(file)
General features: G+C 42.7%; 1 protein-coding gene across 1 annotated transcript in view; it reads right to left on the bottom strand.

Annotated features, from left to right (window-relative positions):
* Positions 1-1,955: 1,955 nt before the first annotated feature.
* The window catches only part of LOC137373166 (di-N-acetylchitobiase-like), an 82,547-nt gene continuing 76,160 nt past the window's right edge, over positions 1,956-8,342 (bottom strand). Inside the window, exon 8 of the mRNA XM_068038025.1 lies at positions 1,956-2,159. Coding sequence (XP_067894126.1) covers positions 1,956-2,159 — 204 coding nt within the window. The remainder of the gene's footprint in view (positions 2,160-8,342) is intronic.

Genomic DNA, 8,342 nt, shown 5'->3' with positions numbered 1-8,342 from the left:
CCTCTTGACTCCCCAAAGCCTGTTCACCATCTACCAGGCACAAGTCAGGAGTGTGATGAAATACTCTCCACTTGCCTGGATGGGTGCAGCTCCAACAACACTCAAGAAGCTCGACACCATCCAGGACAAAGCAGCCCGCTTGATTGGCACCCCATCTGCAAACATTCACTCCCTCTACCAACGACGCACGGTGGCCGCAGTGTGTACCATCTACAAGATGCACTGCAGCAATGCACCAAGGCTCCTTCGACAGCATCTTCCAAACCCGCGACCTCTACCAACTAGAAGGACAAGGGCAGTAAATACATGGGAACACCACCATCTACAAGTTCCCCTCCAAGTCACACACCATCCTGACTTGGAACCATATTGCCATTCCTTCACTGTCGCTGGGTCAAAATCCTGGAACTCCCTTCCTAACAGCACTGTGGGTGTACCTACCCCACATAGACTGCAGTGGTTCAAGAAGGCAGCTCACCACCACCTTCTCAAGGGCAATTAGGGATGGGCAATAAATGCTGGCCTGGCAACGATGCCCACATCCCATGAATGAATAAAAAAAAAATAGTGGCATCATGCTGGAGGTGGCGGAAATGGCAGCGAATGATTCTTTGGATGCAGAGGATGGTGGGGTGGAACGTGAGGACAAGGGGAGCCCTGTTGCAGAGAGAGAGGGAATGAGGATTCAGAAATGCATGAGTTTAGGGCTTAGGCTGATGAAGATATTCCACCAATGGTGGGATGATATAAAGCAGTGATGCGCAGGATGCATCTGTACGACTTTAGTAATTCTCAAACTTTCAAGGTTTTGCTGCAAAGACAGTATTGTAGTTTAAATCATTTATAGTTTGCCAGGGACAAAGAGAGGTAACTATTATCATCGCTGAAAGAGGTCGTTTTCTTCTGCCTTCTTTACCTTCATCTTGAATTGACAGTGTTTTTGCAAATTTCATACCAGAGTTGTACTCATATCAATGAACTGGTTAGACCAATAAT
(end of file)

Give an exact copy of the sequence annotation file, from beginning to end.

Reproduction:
General features: G+C 42.7%; 1 protein-coding gene across 1 annotated transcript in view; it reads right to left on the bottom strand.

Annotated features, from left to right (window-relative positions):
* Positions 1-1,955: 1,955 nt before the first annotated feature.
* The window catches only part of LOC137373166 (di-N-acetylchitobiase-like), an 82,547-nt gene continuing 76,160 nt past the window's right edge, over positions 1,956-8,342 (bottom strand). Inside the window, exon 8 of the mRNA XM_068038025.1 lies at positions 1,956-2,159. Coding sequence (XP_067894126.1) covers positions 1,956-2,159 — 204 coding nt within the window. The remainder of the gene's footprint in view (positions 2,160-8,342) is intronic.

Genomic DNA, 8,342 nt, shown 5'->3' with positions numbered 1-8,342 from the left:
CCTCTTGACTCCCCAAAGCCTGTTCACCATCTACCAGGCACAAGTCAGGAGTGTGATGAAATACTCTCCACTTGCCTGGATGGGTGCAGCTCCAACAACACTCAAGAAGCTCGACACCATCCAGGACAAAGCAGCCCGCTTGATTGGCACCCCATCTGCAAACATTCACTCCCTCTACCAACGACGCACGGTGGCCGCAGTGTGTACCATCTACAAGATGCACTGCAGCAATGCACCAAGGCTCCTTCGACAGCATCTTCCAAACCCGCGACCTCTACCAACTAGAAGGACAAGGGCAGTAAATACATGGGAACACCACCATCTACAAGTTCCCCTCCAAGTCACACACCATCCTGACTTGGAACCATATTGCCATTCCTTCACTGTCGCTGGGTCAAAATCCTGGAACTCCCTTCCTAACAGCACTGTGGGTGTACCTACCCCACATAGACTGCAGTGGTTCAAGAAGGCAGCTCACCACCACCTTCTCAAGGGCAATTAGGGATGGGCAATAAATGCTGGCCTGGCAACGATGCCCACATCCCATGAATGAATAAAAAAAAAATAGTGGCATCATGCTGGAGGTGGCGGAAATGGCAGCGAATGATTCTTTGGATGCAGAGGATGGTGGGGTGGAACGTGAGGACAAGGGGAGCCCTGTTGCAGAGAGAGAGGGAATGAGGATTCAGAAATGCATGAGTTTAGGGCTTAGGCTGATGAAGATATTCCACCAATGGTGGGATGATATAAAGCAGTGATGCGCAGGATGCATCTGTACGACTTTAGTAATTCTCAAACTTTCAAGGTTTTGCTGCAAAGACAGTATTGTAGTTTAAATCATTTATAGTTTGCCAGGGACAAAGAGAGGTAACTATTATCATCGCTGAAAGAGGTCGTTTTCTTCTGCCTTCTTTACCTTCATCTTGAATTGACAGTGTTTTTGCAAATTTCATACCAGAGTTGTACTCATATCAATGAACTGGTTAGACCAATAAT